A wise, passionate account of the pleasures of travelling soloIn our increasingly frantic daily lives, many people are genuinely fearful of the prospect of solitude, but time alone can be both rich and restorative, especially when travelling. Through on-the-ground reporting and recounting the experiences of artists, writers, and innovators who cherished solitude, Stephanie Rosenbloom considers how being alone as a traveller--and even in one's own city--is conducive to becoming acutely aware of the sensual details of the world--patterns, textures, colors, tastes, sounds--in ways that are difficult to do in the company of others.Alone Time is divided into four parts, each set in a different city, in a different season, in a single year. The destinations--Paris, Istanbul, Florence, New York--are all pedestrian-friendly, allowing travelers to slow down and appreciate casual pleasures instead of hurtling through museums and posting photos to Instagram. Each section spotlights a different theme associated with the joys and benefits of time alone and how it can enable people to enrich their lives--facilitating creativity, learning, self-reliance, as well as the ability to experiment and change. Rosenbloom incorporates insights from psychologists and sociologists who have studied solitude and happiness, and explores such topics as dining alone, learning to savor, discovering interests and passions, and finding or creating silent spaces. Her engaging and elegant prose makes Alone Time as warmly intimate an account as the details of a trip shared by a beloved friend--and will have its many readers eager to set off on their own solo adventures....
|Title||:||Alone Time: Four Seasons, Four Cities, and the Pleasures of Solitude|
|Number of Pages||:||288 pages|
|Url Type||:||Home » Alone » Alone Time: Four Seasons, Four Cities, and the Pleasures of Solitude|
Alone Time: Four Seasons, Four Cities, and the Pleasures of Solitude Reviews
As a mother of three I must admit alone time seems like a distance memory and one that i’d have no problem filling! However I very much enjoyed the journey to the four countries that the author takes us on. I don’t think I’d ever dare to travel to a foreign country on my own, to a place where I knew no one, but I admire Stephanie for having the courage to do it.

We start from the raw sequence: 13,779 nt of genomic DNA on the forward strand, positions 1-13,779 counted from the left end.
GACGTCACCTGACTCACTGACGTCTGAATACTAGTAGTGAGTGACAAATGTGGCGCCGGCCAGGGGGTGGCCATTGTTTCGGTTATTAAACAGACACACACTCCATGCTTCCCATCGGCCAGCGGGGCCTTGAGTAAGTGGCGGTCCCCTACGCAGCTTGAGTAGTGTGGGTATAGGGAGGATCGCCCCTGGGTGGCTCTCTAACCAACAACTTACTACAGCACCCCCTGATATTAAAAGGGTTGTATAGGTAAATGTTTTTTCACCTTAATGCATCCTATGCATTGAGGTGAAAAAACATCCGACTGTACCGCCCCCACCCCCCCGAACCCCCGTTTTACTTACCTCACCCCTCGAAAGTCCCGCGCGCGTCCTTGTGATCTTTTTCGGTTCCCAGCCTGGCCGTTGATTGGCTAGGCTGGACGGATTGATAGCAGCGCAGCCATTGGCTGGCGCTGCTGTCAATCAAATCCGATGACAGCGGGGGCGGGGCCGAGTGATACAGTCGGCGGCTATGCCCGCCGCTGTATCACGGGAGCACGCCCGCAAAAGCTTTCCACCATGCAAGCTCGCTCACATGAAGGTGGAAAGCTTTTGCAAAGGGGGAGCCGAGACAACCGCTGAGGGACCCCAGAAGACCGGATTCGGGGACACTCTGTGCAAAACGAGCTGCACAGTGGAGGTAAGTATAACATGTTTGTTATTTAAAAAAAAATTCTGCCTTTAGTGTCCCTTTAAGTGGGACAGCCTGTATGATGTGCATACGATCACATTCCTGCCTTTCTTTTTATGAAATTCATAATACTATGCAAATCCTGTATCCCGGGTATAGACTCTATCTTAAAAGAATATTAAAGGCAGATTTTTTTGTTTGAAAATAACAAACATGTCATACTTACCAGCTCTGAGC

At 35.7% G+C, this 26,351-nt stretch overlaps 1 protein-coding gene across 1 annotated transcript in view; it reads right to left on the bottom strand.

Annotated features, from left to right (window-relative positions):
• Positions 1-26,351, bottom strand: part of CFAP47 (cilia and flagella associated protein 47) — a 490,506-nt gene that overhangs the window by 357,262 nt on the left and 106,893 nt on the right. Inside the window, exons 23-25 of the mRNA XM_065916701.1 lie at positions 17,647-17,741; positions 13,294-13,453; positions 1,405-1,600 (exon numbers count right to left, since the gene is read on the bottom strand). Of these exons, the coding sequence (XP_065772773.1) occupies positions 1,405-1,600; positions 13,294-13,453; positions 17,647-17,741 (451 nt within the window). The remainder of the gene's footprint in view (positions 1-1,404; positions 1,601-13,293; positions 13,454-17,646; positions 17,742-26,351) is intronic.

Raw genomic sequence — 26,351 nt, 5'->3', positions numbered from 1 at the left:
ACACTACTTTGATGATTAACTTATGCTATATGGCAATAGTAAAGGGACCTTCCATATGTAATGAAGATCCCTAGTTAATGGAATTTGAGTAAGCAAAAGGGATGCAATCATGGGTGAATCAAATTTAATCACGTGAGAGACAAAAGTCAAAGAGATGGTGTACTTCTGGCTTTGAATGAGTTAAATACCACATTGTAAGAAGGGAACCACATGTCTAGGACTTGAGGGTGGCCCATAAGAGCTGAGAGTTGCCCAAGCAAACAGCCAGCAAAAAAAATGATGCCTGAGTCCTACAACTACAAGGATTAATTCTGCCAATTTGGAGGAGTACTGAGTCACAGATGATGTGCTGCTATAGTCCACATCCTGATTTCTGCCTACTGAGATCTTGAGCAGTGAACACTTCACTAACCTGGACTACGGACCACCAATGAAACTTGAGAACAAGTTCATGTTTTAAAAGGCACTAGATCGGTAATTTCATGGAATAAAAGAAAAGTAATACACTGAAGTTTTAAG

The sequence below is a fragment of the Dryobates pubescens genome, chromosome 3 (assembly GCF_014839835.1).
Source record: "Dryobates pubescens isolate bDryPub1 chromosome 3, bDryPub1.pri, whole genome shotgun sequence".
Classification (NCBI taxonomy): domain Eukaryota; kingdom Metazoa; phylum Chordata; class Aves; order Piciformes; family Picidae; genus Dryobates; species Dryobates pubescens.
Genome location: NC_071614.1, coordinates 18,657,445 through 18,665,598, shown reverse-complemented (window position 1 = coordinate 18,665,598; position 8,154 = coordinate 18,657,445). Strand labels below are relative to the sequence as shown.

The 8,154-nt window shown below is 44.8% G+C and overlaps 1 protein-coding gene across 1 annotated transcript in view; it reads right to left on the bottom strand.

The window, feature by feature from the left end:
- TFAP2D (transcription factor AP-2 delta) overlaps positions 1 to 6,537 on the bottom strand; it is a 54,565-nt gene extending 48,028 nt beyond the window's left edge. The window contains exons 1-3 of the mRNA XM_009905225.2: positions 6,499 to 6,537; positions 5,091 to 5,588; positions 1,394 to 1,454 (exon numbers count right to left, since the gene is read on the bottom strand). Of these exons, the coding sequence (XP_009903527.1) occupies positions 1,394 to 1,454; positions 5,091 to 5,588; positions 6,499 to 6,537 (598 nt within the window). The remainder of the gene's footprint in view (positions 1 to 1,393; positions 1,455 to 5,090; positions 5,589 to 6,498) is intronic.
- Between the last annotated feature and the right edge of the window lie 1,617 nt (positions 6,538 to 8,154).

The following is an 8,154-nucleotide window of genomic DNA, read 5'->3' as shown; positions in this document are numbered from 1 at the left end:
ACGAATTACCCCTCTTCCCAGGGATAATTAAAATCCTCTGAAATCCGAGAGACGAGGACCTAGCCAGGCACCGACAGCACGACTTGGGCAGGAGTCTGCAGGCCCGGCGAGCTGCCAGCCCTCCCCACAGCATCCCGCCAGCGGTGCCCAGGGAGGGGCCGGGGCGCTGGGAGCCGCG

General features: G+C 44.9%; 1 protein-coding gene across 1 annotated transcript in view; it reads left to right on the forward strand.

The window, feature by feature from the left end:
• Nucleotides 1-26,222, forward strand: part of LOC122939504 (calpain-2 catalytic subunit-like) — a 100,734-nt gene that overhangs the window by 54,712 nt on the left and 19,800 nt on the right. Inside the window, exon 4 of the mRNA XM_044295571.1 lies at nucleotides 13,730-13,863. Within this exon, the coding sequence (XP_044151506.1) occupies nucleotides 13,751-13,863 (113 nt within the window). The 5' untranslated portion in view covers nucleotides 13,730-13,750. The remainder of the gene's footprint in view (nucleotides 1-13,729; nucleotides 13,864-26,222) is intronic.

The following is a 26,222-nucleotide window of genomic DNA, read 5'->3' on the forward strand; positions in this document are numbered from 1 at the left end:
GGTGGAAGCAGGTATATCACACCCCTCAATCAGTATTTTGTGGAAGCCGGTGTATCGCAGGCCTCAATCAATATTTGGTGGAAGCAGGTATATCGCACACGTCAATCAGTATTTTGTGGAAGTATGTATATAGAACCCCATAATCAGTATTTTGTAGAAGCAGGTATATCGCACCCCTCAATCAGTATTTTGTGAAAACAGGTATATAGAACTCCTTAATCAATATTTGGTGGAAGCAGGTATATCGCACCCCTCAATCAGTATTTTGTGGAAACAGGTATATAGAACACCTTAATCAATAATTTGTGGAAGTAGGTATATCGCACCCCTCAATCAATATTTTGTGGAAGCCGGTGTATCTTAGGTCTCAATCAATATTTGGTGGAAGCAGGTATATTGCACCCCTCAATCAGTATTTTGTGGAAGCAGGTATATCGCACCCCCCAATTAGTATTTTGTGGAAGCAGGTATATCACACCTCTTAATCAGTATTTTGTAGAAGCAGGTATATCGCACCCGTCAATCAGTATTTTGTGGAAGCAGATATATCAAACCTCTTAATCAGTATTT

The four cities (Paris, Istanbul, Florence and New York) are vividly described by the author so that the reader feels like they are the ...more
This is a pleasant book in which the author uses four weeklong visits (in Paris, Istanbul, Florence, and New York) to reflect on the benefits of solo travel. Basically, she says you tend to notice more, think more deeply, and experience a place more fully, when you travel alone.
She frequently cites this study and that writer to support her points, which I mostly didn’t care about because it all sounds like the same old pop sociology touted in countless life-hack articles and TED Talks. None of ...more
As I got into the first part of the book, I realized it was basically just preaching to the choir. It was making a case for why you should travel alone, and that's been pretty much my jam now for like 3 years. Tho I am bad at meeting people while traveling, so the tips it has for that will be helpful! It also tipped me off that Istanbul is a cool, hip place to visit, so that got it another star.
The overwritten-ness just kinda wore on me, I almost didn't finish it. Also, she described how "no on ...more
Have you ever come home from a vacation and needed a vacation to recover from your vacation? Rosenbloom preaches the joys of an unscheduled holiday, were you are in complete control of your itinerary and time. She encourages readers to anticipate and savor the experiences of walking thru strange cities and spending time in the now.
Why I started this book: Eye catching title... and who wouldn't want to learn more about Paris, Istanbul, Florence and New York City.
Why I finished it: In addition to ...more
Stephanie Rosenbloom has done a thing that I'm dreaming about - she's travelled alone to four different cities. I don't actually have to travel around the world but being alone is high on my list of priorities. You know, I'm actually never alone, there is always someone around me, be it at work or at home, and a solitary minute is like a Utopia Island. I think I wouldn't be afraid of travelling alone, I'd enjoy every single minute and use it in exactly the same way Stephanie Rosenbloom did.
I usu ...more
Travel Alone Insights
This book spoke to me as I already spend a lot of time alone and I enjoy discovering new places on my own. Her tips and tricks on how to approach a new city or a familiar one are spot on. The joy of new places on ones own is worth a try for anyone who hasn’t done it.